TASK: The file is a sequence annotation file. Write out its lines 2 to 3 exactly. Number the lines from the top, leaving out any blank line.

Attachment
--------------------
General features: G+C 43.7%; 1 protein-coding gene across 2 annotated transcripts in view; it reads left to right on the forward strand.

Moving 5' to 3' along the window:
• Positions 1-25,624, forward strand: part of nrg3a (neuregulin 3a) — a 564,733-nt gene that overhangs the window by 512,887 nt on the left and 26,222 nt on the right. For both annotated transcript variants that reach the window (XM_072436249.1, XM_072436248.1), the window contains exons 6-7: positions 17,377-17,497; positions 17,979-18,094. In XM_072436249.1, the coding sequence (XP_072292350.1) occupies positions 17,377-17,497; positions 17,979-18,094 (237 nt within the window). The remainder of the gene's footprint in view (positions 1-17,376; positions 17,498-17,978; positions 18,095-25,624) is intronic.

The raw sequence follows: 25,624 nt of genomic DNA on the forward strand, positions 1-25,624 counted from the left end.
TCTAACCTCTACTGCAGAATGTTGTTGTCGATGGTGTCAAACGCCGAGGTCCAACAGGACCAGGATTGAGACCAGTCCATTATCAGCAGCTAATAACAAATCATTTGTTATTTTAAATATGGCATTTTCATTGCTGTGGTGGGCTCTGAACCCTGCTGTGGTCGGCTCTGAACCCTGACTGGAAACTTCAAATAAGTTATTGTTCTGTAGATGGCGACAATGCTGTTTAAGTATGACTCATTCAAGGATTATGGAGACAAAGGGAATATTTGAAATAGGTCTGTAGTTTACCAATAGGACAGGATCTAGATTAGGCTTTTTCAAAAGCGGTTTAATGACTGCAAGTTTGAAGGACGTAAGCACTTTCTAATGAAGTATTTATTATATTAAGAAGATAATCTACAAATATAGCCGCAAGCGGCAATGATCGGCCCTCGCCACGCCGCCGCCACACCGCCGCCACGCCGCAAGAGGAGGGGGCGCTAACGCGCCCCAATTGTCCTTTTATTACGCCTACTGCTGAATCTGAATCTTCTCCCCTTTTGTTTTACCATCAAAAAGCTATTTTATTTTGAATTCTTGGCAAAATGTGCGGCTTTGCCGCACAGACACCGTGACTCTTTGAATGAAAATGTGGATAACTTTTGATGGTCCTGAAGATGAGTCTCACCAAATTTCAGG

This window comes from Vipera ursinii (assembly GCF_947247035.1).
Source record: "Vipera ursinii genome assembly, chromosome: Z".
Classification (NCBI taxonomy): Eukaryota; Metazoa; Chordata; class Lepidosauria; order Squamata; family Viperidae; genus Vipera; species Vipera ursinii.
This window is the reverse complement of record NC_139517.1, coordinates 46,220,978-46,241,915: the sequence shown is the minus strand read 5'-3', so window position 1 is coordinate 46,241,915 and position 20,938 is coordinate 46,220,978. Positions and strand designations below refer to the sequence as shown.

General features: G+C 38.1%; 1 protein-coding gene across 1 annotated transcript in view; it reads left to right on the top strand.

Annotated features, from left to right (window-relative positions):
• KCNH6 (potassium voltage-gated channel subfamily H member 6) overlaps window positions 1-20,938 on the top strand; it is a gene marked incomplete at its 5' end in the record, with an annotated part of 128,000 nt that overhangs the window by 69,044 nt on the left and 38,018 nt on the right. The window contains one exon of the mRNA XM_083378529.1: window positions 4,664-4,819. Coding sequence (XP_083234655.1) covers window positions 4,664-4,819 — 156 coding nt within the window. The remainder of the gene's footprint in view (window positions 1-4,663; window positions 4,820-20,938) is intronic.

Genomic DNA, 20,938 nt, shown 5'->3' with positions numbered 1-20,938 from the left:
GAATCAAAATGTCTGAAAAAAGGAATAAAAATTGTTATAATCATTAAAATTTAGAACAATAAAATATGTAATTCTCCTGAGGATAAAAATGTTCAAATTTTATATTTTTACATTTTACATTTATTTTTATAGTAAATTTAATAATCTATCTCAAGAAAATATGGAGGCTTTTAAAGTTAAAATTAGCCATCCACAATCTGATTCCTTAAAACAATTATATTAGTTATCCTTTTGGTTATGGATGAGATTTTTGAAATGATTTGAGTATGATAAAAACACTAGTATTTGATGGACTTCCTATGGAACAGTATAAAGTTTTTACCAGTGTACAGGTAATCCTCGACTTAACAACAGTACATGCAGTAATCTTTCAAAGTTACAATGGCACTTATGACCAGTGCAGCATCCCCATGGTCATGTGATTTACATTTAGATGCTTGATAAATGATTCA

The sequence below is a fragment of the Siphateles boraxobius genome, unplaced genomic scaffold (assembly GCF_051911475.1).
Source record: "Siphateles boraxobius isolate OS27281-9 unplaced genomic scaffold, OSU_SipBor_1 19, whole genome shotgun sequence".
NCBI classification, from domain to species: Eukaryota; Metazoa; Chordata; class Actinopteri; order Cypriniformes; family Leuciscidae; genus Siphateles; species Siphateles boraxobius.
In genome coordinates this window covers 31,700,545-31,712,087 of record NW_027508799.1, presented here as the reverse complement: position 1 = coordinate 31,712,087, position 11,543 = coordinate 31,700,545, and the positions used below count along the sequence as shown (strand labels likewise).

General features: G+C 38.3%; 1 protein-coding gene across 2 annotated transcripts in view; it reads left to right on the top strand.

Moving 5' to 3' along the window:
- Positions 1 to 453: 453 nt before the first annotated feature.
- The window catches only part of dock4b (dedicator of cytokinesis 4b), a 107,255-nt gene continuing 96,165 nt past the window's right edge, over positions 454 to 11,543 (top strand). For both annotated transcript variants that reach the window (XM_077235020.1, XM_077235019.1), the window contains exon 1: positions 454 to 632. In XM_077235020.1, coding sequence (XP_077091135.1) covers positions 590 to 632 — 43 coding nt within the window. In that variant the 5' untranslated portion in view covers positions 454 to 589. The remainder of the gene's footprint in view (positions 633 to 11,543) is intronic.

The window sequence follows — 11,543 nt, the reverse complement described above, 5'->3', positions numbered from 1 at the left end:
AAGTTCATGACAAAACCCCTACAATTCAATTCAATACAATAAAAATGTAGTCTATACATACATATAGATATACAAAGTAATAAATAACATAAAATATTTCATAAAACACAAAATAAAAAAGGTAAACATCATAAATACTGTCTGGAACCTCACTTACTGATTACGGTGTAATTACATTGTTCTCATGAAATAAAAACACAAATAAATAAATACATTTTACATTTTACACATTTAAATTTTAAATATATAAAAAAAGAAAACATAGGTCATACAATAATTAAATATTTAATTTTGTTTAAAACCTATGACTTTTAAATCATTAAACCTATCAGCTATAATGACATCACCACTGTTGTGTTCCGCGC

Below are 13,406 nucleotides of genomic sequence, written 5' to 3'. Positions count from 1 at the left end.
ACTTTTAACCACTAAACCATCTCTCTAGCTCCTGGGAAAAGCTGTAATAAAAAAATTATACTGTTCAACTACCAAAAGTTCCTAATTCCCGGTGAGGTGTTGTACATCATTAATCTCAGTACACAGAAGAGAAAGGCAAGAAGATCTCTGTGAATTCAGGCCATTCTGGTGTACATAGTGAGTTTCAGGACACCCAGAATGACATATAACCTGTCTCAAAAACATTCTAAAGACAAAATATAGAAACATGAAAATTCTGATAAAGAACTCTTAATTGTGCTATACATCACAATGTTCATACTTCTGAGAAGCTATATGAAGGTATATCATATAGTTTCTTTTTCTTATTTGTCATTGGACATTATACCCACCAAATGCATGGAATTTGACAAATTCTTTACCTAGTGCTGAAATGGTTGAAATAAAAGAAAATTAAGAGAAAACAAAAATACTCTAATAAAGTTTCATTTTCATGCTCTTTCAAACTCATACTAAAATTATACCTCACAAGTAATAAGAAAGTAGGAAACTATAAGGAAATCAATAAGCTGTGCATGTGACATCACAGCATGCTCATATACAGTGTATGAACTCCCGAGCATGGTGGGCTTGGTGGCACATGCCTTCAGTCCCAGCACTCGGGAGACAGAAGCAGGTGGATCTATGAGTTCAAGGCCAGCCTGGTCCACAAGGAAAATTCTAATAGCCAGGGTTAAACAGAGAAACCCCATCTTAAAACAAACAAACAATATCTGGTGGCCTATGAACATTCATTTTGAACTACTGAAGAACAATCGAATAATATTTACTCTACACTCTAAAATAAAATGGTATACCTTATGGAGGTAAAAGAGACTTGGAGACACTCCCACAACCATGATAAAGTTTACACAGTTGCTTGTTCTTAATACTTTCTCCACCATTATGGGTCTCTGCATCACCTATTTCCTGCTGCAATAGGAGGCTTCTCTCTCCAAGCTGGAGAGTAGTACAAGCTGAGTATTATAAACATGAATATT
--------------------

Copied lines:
Moving 5' to 3' along the window:
• Positions 1-25,624, forward strand: part of nrg3a (neuregulin 3a) — a 564,733-nt gene that overhangs the window by 512,887 nt on the left and 26,222 nt on the right. For both annotated transcript variants that reach the window (XM_072436249.1, XM_072436248.1), the window contains exons 6-7: positions 17,377-17,497; positions 17,979-18,094. In XM_072436249.1, the coding sequence (XP_072292350.1) occupies positions 17,377-17,497; positions 17,979-18,094 (237 nt within the window). The remainder of the gene's footprint in view (positions 1-17,376; positions 17,498-17,978; positions 18,095-25,624) is intronic.